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Flipped sex roles in pipefish, seahorse topic of U of I research

The Jones Lab recently received two grants from the National Science Foundation (NSF) valued at about $1.5 million to further research how sexual selection and sexual conflict — which gives rise to different characteristics in males and females ­­— affect the genome. Combined, the studies will last four years.

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U of I Research Team Earns Nearly $6M to Battle Lyme Disease, Surging Tick-Borne Illnesses

University of Idaho researchers are leading a nearly $6 million National Science Foundation (NSF) cooperative agreement, using large and complex data sets to improve prediction and response measures for tick-borne diseases. U of I is part of the four-year NSF project with the University of Nevada, Reno and Dartmouth College. Researchers will design a data framework to organize and clean case data and track movement of tick-borne diseases across the U.S., particularly east to west, where reported cases are low and data points are widespread. Ma said the data framework will help researchers analyze the role numerous factors, including outdoor activity, geographical location and climate, play in tick-borne disease transmission. Socioeconomic factors will also be considered. He said the project will provide online models and resources public health providers and state leaders can use to better predict changes in the number of tick-borne disease cases in their areas and develop proper community response protocols.

Press Release 
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Adam Jones Awarded $1 Million Comparative Genomics NSF Grant

Adam Jones, a professor in the Department of Biological Sciences, was awarded a $1 million comparative genomics grant from the National Science Foundation (NSF) to study sexual selection and sexual conflict in pipefish and seahorses over the next four years. He aims to better understand the under-studied relationship between sexual selection and genomes.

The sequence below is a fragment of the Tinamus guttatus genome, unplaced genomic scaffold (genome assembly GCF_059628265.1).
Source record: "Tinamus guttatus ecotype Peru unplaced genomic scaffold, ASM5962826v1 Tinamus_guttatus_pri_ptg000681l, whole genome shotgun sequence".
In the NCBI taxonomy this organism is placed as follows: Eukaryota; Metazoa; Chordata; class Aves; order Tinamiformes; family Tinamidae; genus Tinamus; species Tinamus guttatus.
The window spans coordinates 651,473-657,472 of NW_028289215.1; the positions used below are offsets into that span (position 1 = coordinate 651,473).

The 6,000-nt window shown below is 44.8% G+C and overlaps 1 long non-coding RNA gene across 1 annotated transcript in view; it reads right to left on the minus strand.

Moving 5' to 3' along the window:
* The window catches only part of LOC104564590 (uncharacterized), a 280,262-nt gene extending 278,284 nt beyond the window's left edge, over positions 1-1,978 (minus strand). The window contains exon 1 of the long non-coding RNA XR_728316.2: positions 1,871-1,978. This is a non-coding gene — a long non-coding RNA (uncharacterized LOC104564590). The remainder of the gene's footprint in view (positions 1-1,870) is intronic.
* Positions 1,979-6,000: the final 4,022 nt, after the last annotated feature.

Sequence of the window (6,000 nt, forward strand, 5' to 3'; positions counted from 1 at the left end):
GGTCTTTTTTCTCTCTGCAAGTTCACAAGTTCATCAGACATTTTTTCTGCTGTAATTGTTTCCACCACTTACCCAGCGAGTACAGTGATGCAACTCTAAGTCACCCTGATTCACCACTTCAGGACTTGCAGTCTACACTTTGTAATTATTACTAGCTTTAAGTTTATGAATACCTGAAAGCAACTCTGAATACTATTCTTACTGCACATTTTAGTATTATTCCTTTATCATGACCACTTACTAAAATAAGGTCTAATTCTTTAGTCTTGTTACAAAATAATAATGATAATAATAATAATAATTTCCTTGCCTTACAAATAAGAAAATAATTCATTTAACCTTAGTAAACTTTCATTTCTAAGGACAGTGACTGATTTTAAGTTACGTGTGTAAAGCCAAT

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A New Vision for Variety Testing

Three University of Idaho experts are working to convey the importance of the unseen world of agriculture with a seemingly innocuous project—a database to store crop variety testing information.

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BCB Alumni Feature: Pavitra Roychoudhury

Pavitra Roychoudhury has been around the world for her education and career. Her path has run from India, Nigeria, Ghana, and Singapore to Idaho and Washington state, where she currently resides. A graduate of the University of Idaho’s Bioinformatics and Computational Biology program, she is using her training and experience to help answer questions about the SARS-CoV-2 virus (COVID-19) through genomic sequencing.

UW Virology 
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Bacterial Evolution in Biofilm

There are projections that by 2050, there could be more people dying from antibiotic resistant bacteria than from cancer. Read about Thibault Stalder's paper that addresses this crisis.

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